I'm changing up my choice of photo today for those arriving in L.A. this week for the Los Angeles Conference on Magic History. This is a magnificent unpublished shot of Houdini doing a suspended straitjacket escape from the historic Examiner building in downtown Los Angeles. (If you can't see Harry, click here.)
"I shall never forget that crowd as I hung suspended. It looked to me as if I was struggling over a bubbling sea."
As you can see, the beautiful Examiner building is as much the subject of this photo as Houdini. Publisher William Randolph Hearst commissioned Julia Morgan and Los Angeles architects Henke and Dodd to design the building in the popular Mission Revival style. Hearst was so pleased with the results that he later commissioned Morgan to design his massive San Simeon Castle. The Examiner building (later the Herald-Examiner) opened for business on January 1, 1915 and remained the newspaper's headquarters until the paper folded in 1989.
Happily, the Examiner building has survived at 1111 S. Broadway and still looks much as it did the day Houdini made his escape. The building is still owned by the Hearst Corporation and is now rented out for film shoots (including The Prestige). Below are photos I took of the building yesterday.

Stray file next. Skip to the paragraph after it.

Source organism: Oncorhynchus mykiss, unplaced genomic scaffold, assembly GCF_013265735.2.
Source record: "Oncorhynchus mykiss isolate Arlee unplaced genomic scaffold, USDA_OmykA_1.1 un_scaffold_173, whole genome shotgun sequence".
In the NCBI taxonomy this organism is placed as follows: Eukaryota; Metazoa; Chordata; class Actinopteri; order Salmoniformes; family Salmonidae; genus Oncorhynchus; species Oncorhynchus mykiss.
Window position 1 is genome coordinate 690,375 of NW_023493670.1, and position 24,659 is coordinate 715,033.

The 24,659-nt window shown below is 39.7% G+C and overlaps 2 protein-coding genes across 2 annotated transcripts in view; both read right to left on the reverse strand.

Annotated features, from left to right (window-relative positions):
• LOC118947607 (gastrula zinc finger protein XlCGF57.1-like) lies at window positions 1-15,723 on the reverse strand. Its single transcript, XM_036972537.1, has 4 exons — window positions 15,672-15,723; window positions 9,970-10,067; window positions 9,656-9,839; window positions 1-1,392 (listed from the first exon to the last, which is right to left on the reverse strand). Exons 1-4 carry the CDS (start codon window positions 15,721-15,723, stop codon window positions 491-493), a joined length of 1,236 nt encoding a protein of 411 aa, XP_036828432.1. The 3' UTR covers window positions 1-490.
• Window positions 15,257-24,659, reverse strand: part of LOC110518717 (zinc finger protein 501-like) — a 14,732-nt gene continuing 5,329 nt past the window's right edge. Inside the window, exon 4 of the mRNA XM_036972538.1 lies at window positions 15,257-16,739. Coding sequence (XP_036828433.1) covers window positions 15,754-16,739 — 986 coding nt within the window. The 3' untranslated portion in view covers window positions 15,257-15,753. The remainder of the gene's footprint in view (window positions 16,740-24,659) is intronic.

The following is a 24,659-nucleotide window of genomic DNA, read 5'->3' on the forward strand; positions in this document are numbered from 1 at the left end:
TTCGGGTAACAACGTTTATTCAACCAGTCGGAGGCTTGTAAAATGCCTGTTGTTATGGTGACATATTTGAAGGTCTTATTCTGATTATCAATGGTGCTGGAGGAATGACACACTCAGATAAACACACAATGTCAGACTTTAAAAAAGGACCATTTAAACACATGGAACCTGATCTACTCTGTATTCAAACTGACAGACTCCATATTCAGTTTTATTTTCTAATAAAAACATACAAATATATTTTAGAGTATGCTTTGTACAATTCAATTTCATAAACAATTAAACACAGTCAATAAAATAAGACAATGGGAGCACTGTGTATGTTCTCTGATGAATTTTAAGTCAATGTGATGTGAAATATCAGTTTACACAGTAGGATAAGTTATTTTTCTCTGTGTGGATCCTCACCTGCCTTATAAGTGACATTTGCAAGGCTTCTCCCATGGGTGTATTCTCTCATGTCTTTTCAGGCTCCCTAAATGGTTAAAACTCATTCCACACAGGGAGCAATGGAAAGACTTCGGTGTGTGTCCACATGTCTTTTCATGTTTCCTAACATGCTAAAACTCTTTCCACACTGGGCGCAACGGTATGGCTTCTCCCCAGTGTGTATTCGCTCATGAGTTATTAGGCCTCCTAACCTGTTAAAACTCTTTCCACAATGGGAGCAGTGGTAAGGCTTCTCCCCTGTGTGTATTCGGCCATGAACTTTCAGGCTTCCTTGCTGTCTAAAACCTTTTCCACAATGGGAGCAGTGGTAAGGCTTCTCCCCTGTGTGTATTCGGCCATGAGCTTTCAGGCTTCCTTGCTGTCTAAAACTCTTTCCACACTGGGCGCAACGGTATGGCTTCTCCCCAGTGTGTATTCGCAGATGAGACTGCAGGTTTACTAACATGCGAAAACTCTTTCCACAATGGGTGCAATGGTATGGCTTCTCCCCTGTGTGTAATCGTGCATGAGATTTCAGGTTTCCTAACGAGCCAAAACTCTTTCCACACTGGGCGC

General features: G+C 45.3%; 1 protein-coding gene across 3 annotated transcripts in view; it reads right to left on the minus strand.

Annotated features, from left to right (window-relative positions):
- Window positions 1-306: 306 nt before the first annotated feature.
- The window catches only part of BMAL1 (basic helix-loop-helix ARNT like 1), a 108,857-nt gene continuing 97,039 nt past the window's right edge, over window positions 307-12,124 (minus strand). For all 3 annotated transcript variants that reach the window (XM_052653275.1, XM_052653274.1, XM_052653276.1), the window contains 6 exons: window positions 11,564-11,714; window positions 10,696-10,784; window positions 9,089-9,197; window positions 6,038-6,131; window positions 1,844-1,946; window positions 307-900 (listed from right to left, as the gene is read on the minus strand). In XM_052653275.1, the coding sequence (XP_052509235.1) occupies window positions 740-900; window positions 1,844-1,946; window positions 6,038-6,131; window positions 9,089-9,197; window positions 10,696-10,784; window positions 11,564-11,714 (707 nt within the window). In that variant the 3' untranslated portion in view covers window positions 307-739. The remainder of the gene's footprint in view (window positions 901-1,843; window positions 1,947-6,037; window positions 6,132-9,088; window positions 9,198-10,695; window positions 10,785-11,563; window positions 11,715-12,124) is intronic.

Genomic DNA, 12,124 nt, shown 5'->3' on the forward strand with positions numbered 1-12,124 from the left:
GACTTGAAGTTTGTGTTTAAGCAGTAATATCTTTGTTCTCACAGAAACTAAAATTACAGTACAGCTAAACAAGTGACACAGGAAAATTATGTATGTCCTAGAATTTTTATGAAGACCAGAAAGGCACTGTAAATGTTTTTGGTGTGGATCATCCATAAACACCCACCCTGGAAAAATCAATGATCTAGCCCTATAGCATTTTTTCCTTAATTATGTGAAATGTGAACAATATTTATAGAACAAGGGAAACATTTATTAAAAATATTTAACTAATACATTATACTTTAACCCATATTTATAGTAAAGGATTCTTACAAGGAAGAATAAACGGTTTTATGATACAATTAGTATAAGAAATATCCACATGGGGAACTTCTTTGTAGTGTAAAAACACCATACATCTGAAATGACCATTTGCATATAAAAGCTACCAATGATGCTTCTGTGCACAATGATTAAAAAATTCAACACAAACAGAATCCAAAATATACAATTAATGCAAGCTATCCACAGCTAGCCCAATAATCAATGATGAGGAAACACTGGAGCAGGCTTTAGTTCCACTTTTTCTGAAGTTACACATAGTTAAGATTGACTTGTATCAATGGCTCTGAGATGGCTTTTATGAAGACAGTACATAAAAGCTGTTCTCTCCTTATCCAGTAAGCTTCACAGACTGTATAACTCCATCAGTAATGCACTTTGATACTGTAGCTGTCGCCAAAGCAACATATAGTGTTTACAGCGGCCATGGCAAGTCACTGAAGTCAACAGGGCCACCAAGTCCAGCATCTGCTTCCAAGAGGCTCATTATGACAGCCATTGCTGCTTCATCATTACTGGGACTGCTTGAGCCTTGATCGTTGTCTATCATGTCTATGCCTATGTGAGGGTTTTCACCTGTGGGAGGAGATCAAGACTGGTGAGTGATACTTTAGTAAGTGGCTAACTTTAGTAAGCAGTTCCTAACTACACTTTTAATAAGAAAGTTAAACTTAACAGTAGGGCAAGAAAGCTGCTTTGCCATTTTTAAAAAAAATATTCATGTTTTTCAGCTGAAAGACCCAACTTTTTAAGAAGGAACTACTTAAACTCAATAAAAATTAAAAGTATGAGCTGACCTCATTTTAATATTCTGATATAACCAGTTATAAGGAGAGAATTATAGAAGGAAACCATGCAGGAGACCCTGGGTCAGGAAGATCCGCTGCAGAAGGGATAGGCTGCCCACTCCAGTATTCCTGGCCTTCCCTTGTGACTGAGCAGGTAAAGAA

|Harry hung here | Map.|
UPDATE: The date of this escape was Wednesday, April 4, 1923. Also, the straitjacket Houdini used on this day was the same one that appeared on a 2011 episode of Pawn Stars.
UPDATE: Historic site of Houdini escape will be preserved.
You know, it's a shame the Houdini miniseries isn't shooting in LA because they could recreate this exactly (and I could be there to watch).ReplyDelete
Have you ever been in side?ReplyDelete
I haven't. I didn't even know it existed until the other day. I did try the door, but it was locked. :)Delete
There are some shots of the lobby on the official website. Looks amazing.
BTW, The Herald Examiner was the paper that broke and flogged The Black Dahlia murder story. The Black Dahlia is a side interest of mine, this was a twofer.ReplyDelete
1915. Probably December 3, 1915.ReplyDelete
December 3? My birthday. :)Delete
How'd you figure this out, Patrick?
This is the coolest Unpublished Houdini so far! Great picture!ReplyDelete
i worked on a film there (i think it was Strange Days) in the 90s. There were hundreds of old file cabinets in the building. Perhaps some reporter left his Black Dahlia notes in one of them, and they're still there waiting to be discovered...
Glad you like. Yes, this was one of my favorite UHs to research. Great that you got explore inside this building.Delete
We have a date! April 5, 1923. Discovered HERE.ReplyDelete